Blind Date
rating: +35+x

Serra almost walked past him, she was so distracted.

When she was on duty, she could ignore the worries of day to day life. She could section her thoughts away, focus only on the mission, whether that was containing a new SCP, where she’d be staring down the scope at a ‘bender, or acting as back up on a diplomatic case, which usually involved staring down the scope at a GOC agent. When you’re a sniper, most of your work involves staring down a scope, and hoping you don’t have to pull the trigger. Unless you’re one of those that does hope you can pull the trigger, but those types didn’t tend to last long in the Foundation.

But when she was off duty, that was a different story. Her brain constantly replayed recent events, trying to figure them out inside her own head. As things currently stood, it was such a series of ups and downs.

She wasn’t actually an orphan: Good!

Her father was a mentally incompetent man child, and her mother was officially MIA: Bad.

She had a family that wanted to be involved in her life: Good!

It was the Bright family, who had their hands in every aspect of Foundation culture and every other GOI from the looks of it: Bad.

She had received a promotion, directly from O5-6, who was apparently her uncle: Good!

The promotion was to a job that officially didn’t exist, as the Foundations’ hitman, well, hitwoman, with the unofficial title of Hand Sinister: Cool, but, you know, technically bad.

The job came with a pair of pearl handled six shooters, that had been forged from the first reality bender the Foundation had ever dealt with, and made her all but immune to other skips reality bending abilities: Awesome, but also super creepy.

An aunt she had never met had given her holsters for the guns via a video will from beyond the grave, and the holsters felt so right on her hips that she sometimes forgot to take them off to shower: Okay, at this point the scale of good to bad just reads TILT.

And it was on these matters that she was thinking when she almost walked past the blind man with the tin cup. Her mind was always working, however, and it noticed the little details. An actual tin cup was weird, usually the beggars had plastic cups, or a discarded coffee cup. The beggars clothing looks a little too kempt to be homeless. Holy fuck what the hell breed is that dog, if it can actually be called a dog?

So she stopped, rewound her recent memories, and turned to look at the dark skinned blind man. It didn’t surprise her to find that he was watching her. “We’ve met, haven’t we?” she said to him.

“We have, Agent Argent,” David said, sunglasses turned towards her face, as if watching her. “It was a family event.”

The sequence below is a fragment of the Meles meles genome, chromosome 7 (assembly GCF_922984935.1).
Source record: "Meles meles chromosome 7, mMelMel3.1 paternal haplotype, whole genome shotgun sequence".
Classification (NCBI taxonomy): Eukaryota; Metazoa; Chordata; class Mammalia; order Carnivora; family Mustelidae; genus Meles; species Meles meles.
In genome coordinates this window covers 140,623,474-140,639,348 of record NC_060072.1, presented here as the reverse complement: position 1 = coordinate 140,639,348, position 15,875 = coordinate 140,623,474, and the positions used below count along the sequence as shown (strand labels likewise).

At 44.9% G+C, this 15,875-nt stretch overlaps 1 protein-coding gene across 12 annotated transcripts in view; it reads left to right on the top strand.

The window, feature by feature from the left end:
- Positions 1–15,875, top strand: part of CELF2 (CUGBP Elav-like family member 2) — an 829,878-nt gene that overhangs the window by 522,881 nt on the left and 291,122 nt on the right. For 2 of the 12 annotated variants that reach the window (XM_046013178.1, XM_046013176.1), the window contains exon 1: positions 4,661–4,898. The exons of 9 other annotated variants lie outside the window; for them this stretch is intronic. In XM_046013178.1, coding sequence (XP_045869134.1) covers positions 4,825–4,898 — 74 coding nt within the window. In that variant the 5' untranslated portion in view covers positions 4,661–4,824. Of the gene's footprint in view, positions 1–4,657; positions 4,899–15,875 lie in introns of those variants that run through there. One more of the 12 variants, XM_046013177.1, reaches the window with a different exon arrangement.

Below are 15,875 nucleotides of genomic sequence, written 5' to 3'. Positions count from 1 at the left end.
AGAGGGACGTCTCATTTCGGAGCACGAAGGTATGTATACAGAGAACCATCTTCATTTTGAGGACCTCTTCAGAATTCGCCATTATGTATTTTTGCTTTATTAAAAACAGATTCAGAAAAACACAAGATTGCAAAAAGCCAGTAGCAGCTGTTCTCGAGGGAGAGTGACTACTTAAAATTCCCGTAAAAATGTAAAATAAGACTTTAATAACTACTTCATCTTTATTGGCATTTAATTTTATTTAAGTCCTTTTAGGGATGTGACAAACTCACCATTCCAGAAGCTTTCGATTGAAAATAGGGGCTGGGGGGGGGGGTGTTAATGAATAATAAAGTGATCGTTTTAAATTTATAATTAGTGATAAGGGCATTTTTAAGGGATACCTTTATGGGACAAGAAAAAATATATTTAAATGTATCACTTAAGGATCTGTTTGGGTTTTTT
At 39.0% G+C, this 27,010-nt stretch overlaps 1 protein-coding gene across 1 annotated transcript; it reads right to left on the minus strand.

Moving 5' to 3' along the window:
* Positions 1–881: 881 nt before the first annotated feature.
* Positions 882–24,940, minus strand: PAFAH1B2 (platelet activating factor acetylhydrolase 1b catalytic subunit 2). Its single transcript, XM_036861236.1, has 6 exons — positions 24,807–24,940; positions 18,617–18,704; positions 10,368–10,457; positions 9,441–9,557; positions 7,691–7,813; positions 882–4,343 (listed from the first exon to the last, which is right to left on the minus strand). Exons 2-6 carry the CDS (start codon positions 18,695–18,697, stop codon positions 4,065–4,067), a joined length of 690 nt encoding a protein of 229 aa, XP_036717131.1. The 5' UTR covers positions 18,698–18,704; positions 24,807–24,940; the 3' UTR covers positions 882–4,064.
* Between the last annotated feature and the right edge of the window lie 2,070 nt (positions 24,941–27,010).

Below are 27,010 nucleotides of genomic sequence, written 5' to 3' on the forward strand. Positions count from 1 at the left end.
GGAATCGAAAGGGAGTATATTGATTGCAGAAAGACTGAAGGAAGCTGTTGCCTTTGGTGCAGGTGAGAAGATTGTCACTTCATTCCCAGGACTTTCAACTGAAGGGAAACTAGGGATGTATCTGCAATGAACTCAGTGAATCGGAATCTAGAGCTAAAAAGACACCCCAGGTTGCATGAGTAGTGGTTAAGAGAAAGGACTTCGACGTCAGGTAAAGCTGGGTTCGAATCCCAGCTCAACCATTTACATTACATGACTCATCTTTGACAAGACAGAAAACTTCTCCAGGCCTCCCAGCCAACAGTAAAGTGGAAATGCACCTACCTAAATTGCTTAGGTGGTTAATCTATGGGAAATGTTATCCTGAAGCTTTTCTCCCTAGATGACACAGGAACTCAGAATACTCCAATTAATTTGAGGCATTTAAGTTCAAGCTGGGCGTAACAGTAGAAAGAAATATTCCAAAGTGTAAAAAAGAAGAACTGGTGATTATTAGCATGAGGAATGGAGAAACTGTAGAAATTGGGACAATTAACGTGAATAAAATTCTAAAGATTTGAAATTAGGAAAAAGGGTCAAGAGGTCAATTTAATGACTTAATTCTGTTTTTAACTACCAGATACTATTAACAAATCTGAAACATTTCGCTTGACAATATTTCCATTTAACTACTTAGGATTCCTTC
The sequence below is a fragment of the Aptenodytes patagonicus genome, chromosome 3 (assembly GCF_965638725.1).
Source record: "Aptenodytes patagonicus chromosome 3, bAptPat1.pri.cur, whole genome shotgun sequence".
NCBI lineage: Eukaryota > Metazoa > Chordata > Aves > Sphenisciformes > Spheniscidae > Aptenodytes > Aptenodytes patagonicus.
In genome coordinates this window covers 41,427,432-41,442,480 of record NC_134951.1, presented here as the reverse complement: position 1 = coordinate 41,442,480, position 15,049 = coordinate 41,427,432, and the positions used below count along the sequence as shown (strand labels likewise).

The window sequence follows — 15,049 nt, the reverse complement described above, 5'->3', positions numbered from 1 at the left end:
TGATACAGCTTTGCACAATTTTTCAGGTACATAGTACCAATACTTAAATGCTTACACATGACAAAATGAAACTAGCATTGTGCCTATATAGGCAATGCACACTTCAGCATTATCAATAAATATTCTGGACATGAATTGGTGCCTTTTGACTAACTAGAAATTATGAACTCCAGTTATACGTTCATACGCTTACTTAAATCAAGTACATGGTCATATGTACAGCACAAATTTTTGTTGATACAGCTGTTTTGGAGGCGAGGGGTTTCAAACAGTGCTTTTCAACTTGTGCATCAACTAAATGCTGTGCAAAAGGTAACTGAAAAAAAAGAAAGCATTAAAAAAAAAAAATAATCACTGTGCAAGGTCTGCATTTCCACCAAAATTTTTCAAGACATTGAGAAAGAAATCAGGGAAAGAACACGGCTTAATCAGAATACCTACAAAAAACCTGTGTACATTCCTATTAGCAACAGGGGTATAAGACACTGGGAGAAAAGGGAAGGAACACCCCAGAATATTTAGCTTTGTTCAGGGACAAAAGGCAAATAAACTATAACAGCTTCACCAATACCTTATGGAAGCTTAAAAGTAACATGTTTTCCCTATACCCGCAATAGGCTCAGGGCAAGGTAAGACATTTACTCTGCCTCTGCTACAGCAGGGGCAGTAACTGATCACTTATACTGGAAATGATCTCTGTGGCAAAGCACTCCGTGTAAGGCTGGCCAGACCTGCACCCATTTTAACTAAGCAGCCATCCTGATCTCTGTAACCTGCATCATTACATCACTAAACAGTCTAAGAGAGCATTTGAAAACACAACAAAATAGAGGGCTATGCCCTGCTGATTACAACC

“No, I know you’re one of the… other side of the family,” she said. Her hand fluttered in front of her face, waving that away. She flushed, embarrassed at making hand signs for a blind man. “No, I was referring to before that. It took me a while to place it, but I saw you once, in my room, back when I was just a cadet in training.”

The blind man hurumphed to himself. “You saw me when I saw you. I suppose that’s to be expected, when dealing with our tribe.” He shook himself, and offered her his hand. “Care to help me up? I’d like to chat with you, if you don’t mind.”

She reached out without even thinking. “Of course. I’d love to have a chat with my cousin who is also a leading member of a rival organization.” Even as she said it, she realized the words were true. If anyone could understand what she was going though, it was the blind man. “There’s, ah, a Starbucks around the corner. Would you like some coffee?” She eyed his beastly companion. “I’m not sure they allow pets.”

“It’s okay.” David reached into a pocket, pulling out a brightly colored vest. He held it out, as the animal shrugged into it. “She’s working.”

The two walked in silence to the coffee shop, neither of them looking at the other. Once inside, they ordered, a vente pumpkin spice latte for David, and a large black coffee for Serra. They took a booth in the back, where they were unlikely to be overheard. David’s mountain of a service animal laid down in front of the booth, providing an effective barrier from anyone who might want to stumble close.

They both sat there for a moment, hands wrapped around too hot to drink beverages, and looked at each other. Well. Serra Looked at David. David faced towards Serra. It was the equivalent.

“So welcome to the family,” David said, speaking first.

“Thanks,” was all she could respond. “It’s, well, it’s a real trip.”

“I know Jack and my father have been talking to you, filling you in on all the peculiarities of their personal histories. I figured you might want to hear something from the other side.” He smiled, his hands clasped before him. “Or possibly I’m sounding you out for weaknesses, to be exploited by my associates when the time comes.”

“…” Serra’s hands crept towards her pistols, checked only when the mound of fur beside the table began to growl. She glanced at it, then at the smiling face of her cousin, and, somehow, found herself relaxing. “The thought had crossed my mind. But that’s not what this is about, is it? This is about family.”